by Marsha Rakestraw

Faunalytics (formerly called the Humane Resource Council) has released its Year 8 “Animal Tracker” survey of U.S. adults, which serves to capture attitudes and behaviors toward animals.

The focus of the questions varies a bit each time. Here are some of this year’s highlights (taken directly from the survey report):

  • There is a high level of support for the animal protection movement. More respondents (70%) rated their opinion of the animal protection cause as “favorable” than any other social movement listed in the survey, except worker’s rights.
  • Most U.S. adults (57%) say they discussed or heard about animal protection (including animal rights and animal welfare) only “rarely” or “not at all” over the past three months. By comparison, 43% discussed or heard about it “frequently” or “occasionally.”
  • Animal protection groups rank high in credibility for animal welfare information, below only veterinarians. The perceived credibility of animal groups is comparable to family/friends, farmers, and scientists, but greater than corporations and attorneys.
  • More than three in four people (77% or more) believe that protecting animals in various situations is “very” or “somewhat” important. By comparison, 17% or less of respondents think that protecting these animals is “not very” or “not at all” important.
  • U.S. adults are more likely to think laws are “adequate” for companion animals, endangered species, wildlife, and animals kept in shelters and zoos/aquariums. More people think that laws are “inadequate” for horses/dogs used in racing, animals raised for food, animals in labs, and animals in circuses/rodeos.

(To read the full report, you’ll need to apply for free registration, but it’s well worth it. Faunalytics provides access to relevant and credible research, surveys, and other data, as well as information and tips for becoming more effective advocates.)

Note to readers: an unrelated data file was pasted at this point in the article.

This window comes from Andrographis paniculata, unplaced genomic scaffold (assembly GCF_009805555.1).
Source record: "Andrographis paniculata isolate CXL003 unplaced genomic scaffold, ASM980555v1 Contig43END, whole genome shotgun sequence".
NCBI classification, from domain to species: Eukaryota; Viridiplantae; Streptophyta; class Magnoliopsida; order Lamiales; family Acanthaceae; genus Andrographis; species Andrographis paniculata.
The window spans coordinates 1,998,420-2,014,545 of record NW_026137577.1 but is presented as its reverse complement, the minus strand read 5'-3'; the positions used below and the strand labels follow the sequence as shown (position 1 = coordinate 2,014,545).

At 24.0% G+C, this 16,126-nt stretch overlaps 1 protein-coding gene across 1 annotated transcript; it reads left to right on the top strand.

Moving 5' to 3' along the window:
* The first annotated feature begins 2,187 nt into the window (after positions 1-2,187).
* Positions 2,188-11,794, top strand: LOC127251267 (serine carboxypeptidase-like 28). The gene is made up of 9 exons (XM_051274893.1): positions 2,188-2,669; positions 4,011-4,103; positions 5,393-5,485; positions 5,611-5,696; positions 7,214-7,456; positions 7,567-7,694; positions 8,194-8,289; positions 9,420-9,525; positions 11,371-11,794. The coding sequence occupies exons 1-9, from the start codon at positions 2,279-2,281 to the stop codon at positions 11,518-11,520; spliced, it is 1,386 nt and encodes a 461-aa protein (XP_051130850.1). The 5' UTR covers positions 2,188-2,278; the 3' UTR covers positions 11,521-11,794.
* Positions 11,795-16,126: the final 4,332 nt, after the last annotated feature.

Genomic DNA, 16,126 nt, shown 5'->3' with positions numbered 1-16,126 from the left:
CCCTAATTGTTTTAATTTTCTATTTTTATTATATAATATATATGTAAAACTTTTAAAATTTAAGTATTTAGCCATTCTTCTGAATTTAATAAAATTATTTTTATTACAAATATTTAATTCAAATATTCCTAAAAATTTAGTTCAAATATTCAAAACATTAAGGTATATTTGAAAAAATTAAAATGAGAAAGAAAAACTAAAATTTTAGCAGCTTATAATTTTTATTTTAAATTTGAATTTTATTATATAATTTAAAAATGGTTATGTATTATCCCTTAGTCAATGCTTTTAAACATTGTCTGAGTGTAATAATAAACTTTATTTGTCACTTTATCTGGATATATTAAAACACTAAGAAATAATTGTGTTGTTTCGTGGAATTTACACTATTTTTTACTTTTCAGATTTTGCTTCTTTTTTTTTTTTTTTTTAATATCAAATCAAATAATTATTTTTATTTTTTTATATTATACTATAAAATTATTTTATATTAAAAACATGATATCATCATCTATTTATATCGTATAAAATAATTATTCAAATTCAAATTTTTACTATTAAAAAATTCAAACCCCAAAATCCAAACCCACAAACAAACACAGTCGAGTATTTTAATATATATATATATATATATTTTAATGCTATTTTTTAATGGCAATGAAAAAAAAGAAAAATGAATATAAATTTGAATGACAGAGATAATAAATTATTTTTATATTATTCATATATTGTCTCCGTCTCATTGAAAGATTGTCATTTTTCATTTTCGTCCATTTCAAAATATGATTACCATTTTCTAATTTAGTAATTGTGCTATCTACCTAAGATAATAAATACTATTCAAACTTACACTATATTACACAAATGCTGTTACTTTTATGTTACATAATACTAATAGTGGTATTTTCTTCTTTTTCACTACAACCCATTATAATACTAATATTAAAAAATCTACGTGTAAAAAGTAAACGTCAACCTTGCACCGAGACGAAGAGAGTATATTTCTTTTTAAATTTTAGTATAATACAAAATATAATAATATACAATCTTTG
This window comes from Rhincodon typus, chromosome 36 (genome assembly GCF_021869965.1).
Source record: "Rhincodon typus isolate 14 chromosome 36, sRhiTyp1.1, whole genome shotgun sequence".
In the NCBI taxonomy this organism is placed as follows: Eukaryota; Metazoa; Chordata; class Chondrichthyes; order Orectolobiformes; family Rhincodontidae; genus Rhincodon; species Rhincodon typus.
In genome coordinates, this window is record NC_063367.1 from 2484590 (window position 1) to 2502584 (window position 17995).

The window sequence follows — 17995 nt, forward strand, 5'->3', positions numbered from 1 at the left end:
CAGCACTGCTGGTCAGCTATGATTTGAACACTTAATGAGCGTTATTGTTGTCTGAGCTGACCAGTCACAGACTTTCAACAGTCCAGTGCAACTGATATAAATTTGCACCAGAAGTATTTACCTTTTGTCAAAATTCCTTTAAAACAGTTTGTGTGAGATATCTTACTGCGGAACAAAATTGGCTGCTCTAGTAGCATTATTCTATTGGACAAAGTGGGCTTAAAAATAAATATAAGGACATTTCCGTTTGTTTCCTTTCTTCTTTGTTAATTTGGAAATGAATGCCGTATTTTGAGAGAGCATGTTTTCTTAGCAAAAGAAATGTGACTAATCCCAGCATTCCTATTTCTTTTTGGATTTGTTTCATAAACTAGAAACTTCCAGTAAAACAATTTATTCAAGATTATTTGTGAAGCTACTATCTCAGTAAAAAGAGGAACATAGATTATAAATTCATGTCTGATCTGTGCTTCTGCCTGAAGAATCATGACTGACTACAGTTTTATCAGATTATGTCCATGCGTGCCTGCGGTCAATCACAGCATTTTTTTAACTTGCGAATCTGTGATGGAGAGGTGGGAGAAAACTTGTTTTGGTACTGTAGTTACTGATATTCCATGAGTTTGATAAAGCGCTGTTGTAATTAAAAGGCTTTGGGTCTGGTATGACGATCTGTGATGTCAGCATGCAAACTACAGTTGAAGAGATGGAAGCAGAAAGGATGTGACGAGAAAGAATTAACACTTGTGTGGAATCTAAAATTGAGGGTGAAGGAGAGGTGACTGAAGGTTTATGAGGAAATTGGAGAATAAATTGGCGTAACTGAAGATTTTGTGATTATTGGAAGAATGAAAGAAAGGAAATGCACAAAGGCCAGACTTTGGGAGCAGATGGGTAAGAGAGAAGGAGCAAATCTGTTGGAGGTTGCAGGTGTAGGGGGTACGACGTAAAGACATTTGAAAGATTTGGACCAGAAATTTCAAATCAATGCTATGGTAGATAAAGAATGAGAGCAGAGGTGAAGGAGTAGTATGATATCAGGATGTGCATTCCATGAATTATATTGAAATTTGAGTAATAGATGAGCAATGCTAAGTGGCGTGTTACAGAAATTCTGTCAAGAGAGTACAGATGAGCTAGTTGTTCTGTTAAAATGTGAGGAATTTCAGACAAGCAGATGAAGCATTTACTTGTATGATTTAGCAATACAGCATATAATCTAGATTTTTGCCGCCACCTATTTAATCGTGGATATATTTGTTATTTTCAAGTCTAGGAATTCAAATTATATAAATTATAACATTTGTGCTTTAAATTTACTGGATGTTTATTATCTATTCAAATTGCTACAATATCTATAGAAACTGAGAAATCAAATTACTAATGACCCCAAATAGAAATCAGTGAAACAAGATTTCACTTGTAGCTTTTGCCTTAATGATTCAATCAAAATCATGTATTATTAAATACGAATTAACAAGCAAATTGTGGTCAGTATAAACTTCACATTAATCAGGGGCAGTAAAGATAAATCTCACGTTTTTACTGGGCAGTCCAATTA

What are some important take-aways?

A lot of people have compassion for nonhuman animals and care about their welfare, which means people want to make choices that don’t cause harm. Since many of the systems in our society are largely built on the oppression and exploitation of animals, we can help inspire and empower others to make more compassionate and just choices in their daily lives and the systems they support.

The U.S. public isn’t being exposed enough to animal protection issues and to the realities of existence for nonhuman animals living in a human-dominated world.

Additionally, a lot of media frames our relationship with animals only from a dominant, exploitative lens.

We can help educate and inform others by putting powerful stories of challenges and solutions related to animal protection issues in front of them (virtually and otherwise), so that they can become better informed, make choices more aligned with their values, and find meaningful ways to take positive action.

Comprehensive humane education is the only education-based social change movement that recognizes that animals (individually and collectively) should be included in the effort to create a more peaceful and just world. Humane education helps reveal our inconsistent relationship with animals, reminds us of the powerful connection we have with nonhuman animals, and inspires us to expand our circle of compassion to include all beings.

We need humane education to be an integral part of every system and every social cause, so that concern for animals — and consideration for their needs and interests as individuals, not just as species — only grows larger and deeper.

To join the humane education movement, check out our graduate programs, online courses, and other resources.